A native bee species believed to be extinct has been found during a survey of insect pollinators in a remnant of banksia woodland at Pinjar in Perth’s northern suburbs.
The female Douglas’s broad-headed bee, Hesperocolletes douglasi was collected by Juliana Pille Arnold, a PhD candidate from UWA’s School of Biological Sciences and CSIRO.
The only other known record of the bee was a male specimen collected on Rottnest Island 80 years ago. The bee had not been seen since then despite extensive searches and was officially listed as ‘presumed extinct’ in 1994.
Ms Pille Arnold said the rediscovery highlighted the challenges around conservation of bees and other insect pollinators under threat from land clearing and urban development.
The research team, which also included the Western Australian Museum, published its findings in the Journal of Threatened Taxa. The bee species had now been added to the list of critically endangered species in Western Australia.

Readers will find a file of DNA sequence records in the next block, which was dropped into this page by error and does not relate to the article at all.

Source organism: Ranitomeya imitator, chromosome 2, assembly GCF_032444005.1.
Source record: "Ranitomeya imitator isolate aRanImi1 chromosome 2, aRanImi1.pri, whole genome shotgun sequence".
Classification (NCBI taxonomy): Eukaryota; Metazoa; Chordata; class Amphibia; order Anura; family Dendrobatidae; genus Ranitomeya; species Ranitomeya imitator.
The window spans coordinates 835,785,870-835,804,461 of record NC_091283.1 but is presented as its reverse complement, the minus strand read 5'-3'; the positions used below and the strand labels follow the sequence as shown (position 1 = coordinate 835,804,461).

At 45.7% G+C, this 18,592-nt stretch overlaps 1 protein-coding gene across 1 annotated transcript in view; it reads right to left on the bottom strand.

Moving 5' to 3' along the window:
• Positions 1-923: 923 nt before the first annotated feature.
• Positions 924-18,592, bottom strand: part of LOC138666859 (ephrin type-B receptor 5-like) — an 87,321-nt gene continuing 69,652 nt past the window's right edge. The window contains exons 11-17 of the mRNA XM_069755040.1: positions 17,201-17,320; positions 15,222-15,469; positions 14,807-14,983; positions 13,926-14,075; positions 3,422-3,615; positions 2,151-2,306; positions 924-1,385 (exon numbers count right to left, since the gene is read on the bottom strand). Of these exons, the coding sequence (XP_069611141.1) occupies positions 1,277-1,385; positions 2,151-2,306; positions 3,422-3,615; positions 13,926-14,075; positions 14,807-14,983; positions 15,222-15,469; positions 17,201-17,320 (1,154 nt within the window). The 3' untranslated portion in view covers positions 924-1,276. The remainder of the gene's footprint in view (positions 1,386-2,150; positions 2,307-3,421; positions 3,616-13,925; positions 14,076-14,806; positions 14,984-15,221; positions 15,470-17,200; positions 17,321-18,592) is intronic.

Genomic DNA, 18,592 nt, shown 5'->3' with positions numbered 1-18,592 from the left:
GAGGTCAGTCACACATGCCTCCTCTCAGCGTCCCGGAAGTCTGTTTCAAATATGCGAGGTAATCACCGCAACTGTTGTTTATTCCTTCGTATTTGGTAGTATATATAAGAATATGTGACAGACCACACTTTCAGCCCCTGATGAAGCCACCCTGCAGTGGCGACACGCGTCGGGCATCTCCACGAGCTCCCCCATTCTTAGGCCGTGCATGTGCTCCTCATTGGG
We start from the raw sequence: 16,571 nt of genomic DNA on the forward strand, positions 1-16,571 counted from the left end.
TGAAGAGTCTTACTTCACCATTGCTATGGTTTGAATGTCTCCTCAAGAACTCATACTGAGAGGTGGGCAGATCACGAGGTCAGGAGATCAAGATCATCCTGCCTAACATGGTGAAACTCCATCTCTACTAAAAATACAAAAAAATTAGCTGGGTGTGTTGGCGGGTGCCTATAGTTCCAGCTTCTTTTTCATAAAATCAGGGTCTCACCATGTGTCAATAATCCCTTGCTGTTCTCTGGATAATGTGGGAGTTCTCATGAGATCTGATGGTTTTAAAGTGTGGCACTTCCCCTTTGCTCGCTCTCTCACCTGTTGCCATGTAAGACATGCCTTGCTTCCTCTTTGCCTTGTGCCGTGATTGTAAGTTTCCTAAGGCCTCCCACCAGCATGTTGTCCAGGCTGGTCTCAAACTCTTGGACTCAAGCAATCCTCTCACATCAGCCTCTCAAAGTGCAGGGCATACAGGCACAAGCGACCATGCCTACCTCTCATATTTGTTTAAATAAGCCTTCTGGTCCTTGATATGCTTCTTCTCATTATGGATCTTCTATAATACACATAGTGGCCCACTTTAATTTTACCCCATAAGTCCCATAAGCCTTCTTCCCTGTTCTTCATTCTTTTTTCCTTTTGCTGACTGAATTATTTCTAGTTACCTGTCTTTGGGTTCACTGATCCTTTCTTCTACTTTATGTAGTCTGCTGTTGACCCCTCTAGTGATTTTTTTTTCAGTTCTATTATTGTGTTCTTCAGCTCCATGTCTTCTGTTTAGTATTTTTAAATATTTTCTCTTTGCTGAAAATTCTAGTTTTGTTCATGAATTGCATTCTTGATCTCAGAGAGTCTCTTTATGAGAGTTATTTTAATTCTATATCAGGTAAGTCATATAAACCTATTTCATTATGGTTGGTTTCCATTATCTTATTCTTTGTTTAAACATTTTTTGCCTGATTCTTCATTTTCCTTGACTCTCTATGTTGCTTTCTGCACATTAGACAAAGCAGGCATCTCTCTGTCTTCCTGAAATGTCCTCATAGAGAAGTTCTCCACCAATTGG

Ms Pille Arnold said the find provided an opportunity to try and save the species from extinction.
“This is a wake-up call for the need to act now to protect and manage urban landscapes in order to sustain biodiversity,” she said.
Banksia woodland is an extremely diverse ecosystem found throughout the Swan Coastal Plain and had been listed as a threatened ecological community in 2016 under the Environment Protection and Biodiversity Conservation Act 1999 due to its severe decline.
“Only about 35 per cent of its original cover persists, mainly consisting of fragments of bushland dispersed across urban and rural areas in the region, which are under increasing pressure from clearing and urban development,” she said.
“The rediscovery of the rare Douglas’s broad-headed bee highlights the importance of preservation, restoration and proper management of remnant banksia woodland in the face of extensive land clearing and other man-made threats in the region in order to safeguard habitat for biodiversity.”
“From pollinating crops to conserving biodiversity bees are critical to life as we know it, yet are under threat worldwide,” Ms Arnold said.
“The rediscovery of the enigmatic bee Hesperocolletes douglasi, listed as ‘presumed extinct’ for almost a century, shows that urban bushland fragments still have great conservation value as a refuge for biodiversity.”
Juliana Pille Arnold (UWA School of Biological Sciences)(08) 6488 7261
Simone Hewett (UWA Media and PR Adviser)(08) 6488 7975